USDA also offers disaster assistance programs, which is especially important to livestock, fruit and vegetable, specialty and perennial crop producers who have fewer risk management options.
First, the Livestock Indemnity Program (LIP) and Emergency Assistance for Livestock, Honeybee and Farm-raised Fish Program (ELAP) reimburses producers for a portion of the value of livestock, poultry and other animals that died as a result of a qualifying natural disaster event or for loss of grazing acres, feed and forage. And, the Livestock Forage Disaster Program (LFP) provides assistance to producers of grazed forage crop acres that have suffered crop loss due to a qualifying drought. Livestock producers suffering the impacts of drought can also request Emergency Haying and Grazing on Conservation Reserve Program (CRP) acres.

For LIP and ELAP, you will need to file a Notice of Loss for livestock and grazing or feed losses within 30 days and honeybee losses within 15 days. For TAP, you will need to file a program application within 90 days.

Documentation
It's critical to keep accurate records to document all losses following this devastating cold weather event. Livestock producers are advised to document beginning livestock numbers by taking time and date-stamped video or pictures prior to after the loss.

Other common documentation options include:
- Purchase records
- Production records
- Vaccination records
- Bank or other loan documents
- Third-party certification

Additional Resources
On farmers.gov, the Disaster Assistance Discovery Tool, Disaster-at-a-Glance fact sheet, and Farm Loan Discovery Tool can help you determine program or loan options.

While we never want to have to implement disaster programs, we are here to help. To file a Notice of Loss or to ask questions about available programs, contact the Rensselaer County USDA Service Center @ 518 271 1889 ext. 2. The office is open for business, however due to pandemic restrictions all in-person visits require an appointment.


Resources from CCE ENYCHP!

We are developing new ways to connect with the CCE ENYCHP team this year! We have a Youtube page located at this link. Check out videos on Table Grape Production, Pest Updates and the 20 Minute Ag Manager - in 4 Minutes series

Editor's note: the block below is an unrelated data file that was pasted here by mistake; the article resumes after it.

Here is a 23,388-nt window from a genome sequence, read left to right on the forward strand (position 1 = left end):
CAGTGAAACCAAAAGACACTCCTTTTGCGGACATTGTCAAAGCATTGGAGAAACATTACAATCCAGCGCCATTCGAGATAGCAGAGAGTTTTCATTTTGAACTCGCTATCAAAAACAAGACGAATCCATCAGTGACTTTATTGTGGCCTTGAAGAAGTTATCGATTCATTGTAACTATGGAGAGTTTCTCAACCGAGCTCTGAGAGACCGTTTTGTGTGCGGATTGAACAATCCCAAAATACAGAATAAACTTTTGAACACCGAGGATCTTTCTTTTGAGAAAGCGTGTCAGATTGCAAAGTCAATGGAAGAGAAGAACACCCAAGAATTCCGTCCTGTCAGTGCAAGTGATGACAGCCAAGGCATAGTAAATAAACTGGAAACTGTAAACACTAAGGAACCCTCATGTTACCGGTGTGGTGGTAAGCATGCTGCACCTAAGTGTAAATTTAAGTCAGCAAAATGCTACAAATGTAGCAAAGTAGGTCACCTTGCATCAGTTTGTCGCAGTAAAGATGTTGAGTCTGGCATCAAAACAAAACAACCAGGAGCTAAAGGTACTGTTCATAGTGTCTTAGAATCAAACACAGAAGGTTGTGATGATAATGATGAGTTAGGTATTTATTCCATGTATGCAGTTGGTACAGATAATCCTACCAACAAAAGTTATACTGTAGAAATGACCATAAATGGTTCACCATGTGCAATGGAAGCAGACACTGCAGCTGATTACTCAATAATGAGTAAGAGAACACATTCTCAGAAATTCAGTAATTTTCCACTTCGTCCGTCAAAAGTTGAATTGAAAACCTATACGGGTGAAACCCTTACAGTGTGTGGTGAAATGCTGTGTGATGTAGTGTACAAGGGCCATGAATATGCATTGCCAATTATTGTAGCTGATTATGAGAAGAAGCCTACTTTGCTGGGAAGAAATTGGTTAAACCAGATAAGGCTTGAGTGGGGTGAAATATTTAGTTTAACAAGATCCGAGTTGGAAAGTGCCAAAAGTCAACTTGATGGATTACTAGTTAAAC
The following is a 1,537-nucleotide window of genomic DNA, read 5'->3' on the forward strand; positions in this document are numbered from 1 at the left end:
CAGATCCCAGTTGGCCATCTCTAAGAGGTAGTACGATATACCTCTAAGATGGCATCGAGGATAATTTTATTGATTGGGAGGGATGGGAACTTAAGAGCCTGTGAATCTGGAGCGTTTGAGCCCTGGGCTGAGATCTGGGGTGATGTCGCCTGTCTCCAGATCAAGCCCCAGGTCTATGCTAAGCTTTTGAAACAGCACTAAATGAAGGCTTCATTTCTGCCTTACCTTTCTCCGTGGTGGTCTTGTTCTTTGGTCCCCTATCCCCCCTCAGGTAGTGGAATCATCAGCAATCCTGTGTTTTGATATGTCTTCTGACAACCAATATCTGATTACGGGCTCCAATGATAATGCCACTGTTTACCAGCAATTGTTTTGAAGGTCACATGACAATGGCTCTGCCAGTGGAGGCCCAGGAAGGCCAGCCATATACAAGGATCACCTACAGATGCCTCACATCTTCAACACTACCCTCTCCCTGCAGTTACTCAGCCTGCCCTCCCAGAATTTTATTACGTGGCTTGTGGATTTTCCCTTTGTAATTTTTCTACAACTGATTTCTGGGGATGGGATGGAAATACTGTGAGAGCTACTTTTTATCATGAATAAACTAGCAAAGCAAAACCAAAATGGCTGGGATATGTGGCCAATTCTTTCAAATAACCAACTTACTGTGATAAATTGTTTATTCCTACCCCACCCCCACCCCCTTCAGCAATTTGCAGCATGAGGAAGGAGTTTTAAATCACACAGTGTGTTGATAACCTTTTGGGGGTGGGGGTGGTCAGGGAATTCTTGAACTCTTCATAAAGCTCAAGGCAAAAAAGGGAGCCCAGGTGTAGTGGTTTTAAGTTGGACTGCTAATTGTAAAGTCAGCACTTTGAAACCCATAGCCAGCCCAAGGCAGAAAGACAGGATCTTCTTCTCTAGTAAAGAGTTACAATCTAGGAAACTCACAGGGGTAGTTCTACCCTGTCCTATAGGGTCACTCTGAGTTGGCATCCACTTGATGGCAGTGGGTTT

We have a Facebook Page here as well as an Instagram page. We keep these places updated with current projects, events, and other interesting articles and deadlines.

There are also text alerts available. Fruit and vegetable farmers in 17 Eastern NY counties can now receive real time alerts on high risk disease and pest outbreaks texted directly to their cell phone. The Eastern NY Commercial Horticulture program, which is supported by local Cornell Cooperative Extension associations, will now offer text alerts to those that enroll in our program in 2019. 

The text alerts will be reserved for important crop alerts that could impact management decisions immediately. For instance, if there were an outbreak of Late Blight in the area, this would be transmitted to vegetable growers.

Farmers can choose the crop for which they wish to receive updates. Additionally they can request that Ag Business Alerts be sent to them. These alerts might include due dates for crop insurance deadlines, market opportunities etc.

If you have questions, please contact enychp@cornell.edu


Podcasts

Palmer Amaranth in Specialty Crops with Dr. Lynn Sosnoskie

July 14, 2021
Weed scientist Dr. Lynn Sosnoskie discusses the threat posed by Palmer amaranth to specialty crops in the region with specialist Ethan Grundberg. Specific topics include Palmer amaranth identification, herbicide resistance, and management strategies.

Resources:
https://blogs.cornell.edu/weedid/pigweed-identification/
https://www.extension.purdue.edu/extmedia/WS/WS-51-W.pdf
https://extension.psu.edu/invasive-pigweeds-palmer-amaranth-and-waterhemp#section-1

listen now

read transcript